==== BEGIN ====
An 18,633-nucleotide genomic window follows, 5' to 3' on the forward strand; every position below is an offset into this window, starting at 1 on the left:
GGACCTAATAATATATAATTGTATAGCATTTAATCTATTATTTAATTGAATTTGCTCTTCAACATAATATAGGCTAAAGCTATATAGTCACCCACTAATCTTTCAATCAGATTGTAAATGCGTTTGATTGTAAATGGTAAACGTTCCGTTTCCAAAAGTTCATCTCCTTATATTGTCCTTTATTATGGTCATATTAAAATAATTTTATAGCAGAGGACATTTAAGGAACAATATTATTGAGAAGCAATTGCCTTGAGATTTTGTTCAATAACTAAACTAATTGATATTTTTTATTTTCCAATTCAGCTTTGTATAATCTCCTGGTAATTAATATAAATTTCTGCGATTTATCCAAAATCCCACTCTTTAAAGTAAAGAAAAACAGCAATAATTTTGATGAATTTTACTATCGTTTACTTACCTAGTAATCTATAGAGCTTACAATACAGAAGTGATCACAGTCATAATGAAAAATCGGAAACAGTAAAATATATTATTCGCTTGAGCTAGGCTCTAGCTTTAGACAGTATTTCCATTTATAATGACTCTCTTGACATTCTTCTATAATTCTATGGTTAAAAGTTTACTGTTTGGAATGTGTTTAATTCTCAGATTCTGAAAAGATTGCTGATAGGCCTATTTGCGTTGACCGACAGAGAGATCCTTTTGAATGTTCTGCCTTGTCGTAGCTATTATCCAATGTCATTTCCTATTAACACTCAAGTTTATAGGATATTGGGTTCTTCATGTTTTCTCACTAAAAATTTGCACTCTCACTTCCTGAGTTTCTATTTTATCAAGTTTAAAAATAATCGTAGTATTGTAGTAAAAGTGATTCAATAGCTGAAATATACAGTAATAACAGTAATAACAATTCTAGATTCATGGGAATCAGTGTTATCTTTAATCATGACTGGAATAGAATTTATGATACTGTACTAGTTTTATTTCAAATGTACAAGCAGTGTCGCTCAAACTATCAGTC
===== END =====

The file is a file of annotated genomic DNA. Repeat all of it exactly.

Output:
An 18,633-nucleotide genomic window follows, 5' to 3' on the forward strand; every position below is an offset into this window, starting at 1 on the left:
GGACCTAATAATATATAATTGTATAGCATTTAATCTATTATTTAATTGAATTTGCTCTTCAACATAATATAGGCTAAAGCTATATAGTCACCCACTAATCTTTCAATCAGATTGTAAATGCGTTTGATTGTAAATGGTAAACGTTCCGTTTCCAAAAGTTCATCTCCTTATATTGTCCTTTATTATGGTCATATTAAAATAATTTTATAGCAGAGGACATTTAAGGAACAATATTATTGAGAAGCAATTGCCTTGAGATTTTGTTCAATAACTAAACTAATTGATATTTTTTATTTTCCAATTCAGCTTTGTATAATCTCCTGGTAATTAATATAAATTTCTGCGATTTATCCAAAATCCCACTCTTTAAAGTAAAGAAAAACAGCAATAATTTTGATGAATTTTACTATCGTTTACTTACCTAGTAATCTATAGAGCTTACAATACAGAAGTGATCACAGTCATAATGAAAAATCGGAAACAGTAAAATATATTATTCGCTTGAGCTAGGCTCTAGCTTTAGACAGTATTTCCATTTATAATGACTCTCTTGACATTCTTCTATAATTCTATGGTTAAAAGTTTACTGTTTGGAATGTGTTTAATTCTCAGATTCTGAAAAGATTGCTGATAGGCCTATTTGCGTTGACCGACAGAGAGATCCTTTTGAATGTTCTGCCTTGTCGTAGCTATTATCCAATGTCATTTCCTATTAACACTCAAGTTTATAGGATATTGGGTTCTTCATGTTTTCTCACTAAAAATTTGCACTCTCACTTCCTGAGTTTCTATTTTATCAAGTTTAAAAATAATCGTAGTATTGTAGTAAAAGTGATTCAATAGCTGAAATATACAGTAATAACAGTAATAACAATTCTAGATTCATGGGAATCAGTGTTATCTTTAATCATGACTGGAATAGAATTTATGATACTGTACTAGTTTTATTTCAAATGTACAAGCAGTGTCGCTCAAACTATCAGTC